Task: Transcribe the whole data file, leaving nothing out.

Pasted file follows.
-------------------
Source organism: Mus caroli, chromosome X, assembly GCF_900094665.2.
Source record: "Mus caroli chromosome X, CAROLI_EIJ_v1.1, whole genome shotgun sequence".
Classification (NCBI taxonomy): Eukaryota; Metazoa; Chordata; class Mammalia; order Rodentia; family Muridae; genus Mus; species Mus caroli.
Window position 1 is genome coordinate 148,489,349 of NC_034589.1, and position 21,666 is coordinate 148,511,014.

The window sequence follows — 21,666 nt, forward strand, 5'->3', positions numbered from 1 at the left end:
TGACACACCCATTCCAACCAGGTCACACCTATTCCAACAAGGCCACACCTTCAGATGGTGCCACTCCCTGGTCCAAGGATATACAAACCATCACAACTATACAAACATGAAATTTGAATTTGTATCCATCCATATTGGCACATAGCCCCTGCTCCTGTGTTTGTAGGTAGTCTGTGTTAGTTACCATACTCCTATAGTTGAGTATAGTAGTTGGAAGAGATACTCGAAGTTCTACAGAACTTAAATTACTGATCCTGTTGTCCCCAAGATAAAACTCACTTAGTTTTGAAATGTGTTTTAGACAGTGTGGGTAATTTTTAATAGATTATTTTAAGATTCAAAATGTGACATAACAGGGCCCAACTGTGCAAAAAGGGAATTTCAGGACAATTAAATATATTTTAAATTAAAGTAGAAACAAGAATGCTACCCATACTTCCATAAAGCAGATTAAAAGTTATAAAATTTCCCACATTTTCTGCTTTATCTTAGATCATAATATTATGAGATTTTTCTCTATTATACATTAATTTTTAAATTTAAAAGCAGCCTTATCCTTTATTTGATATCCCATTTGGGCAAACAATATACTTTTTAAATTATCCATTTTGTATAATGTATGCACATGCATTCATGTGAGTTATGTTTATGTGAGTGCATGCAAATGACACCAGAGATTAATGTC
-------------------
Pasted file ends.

Source organism: Mus caroli, chromosome X, assembly GCF_900094665.2.
Source record: "Mus caroli chromosome X, CAROLI_EIJ_v1.1, whole genome shotgun sequence".
Classification (NCBI taxonomy): Eukaryota; Metazoa; Chordata; class Mammalia; order Rodentia; family Muridae; genus Mus; species Mus caroli.
Window position 1 is genome coordinate 148,489,349 of NC_034589.1, and position 21,666 is coordinate 148,511,014.

The window sequence follows — 21,666 nt, forward strand, 5'->3', positions numbered from 1 at the left end:
TGACACACCCATTCCAACCAGGTCACACCTATTCCAACAAGGCCACACCTTCAGATGGTGCCACTCCCTGGTCCAAGGATATACAAACCATCACAACTATACAAACATGAAATTTGAATTTGTATCCATCCATATTGGCACATAGCCCCTGCTCCTGTGTTTGTAGGTAGTCTGTGTTAGTTACCATACTCCTATAGTTGAGTATAGTAGTTGGAAGAGATACTCGAAGTTCTACAGAACTTAAATTACTGATCCTGTTGTCCCCAAGATAAAACTCACTTAGTTTTGAAATGTGTTTTAGACAGTGTGGGTAATTTTTAATAGATTATTTTAAGATTCAAAATGTGACATAACAGGGCCCAACTGTGCAAAAAGGGAATTTCAGGACAATTAAATATATTTTAAATTAAAGTAGAAACAAGAATGCTACCCATACTTCCATAAAGCAGATTAAAAGTTATAAAATTTCCCACATTTTCTGCTTTATCTTAGATCATAATATTATGAGATTTTTCTCTATTATACATTAATTTTTAAATTTAAAAGCAGCCTTATCCTTTATTTGATATCCCATTTGGGCAAACAATATACTTTTTAAATTATCCATTTTGTATAATGTATGCACATGCATTCATGTGAGTTATGTTTATGTGAGTGCATGCAAATGACACCAGAGATTAATGTC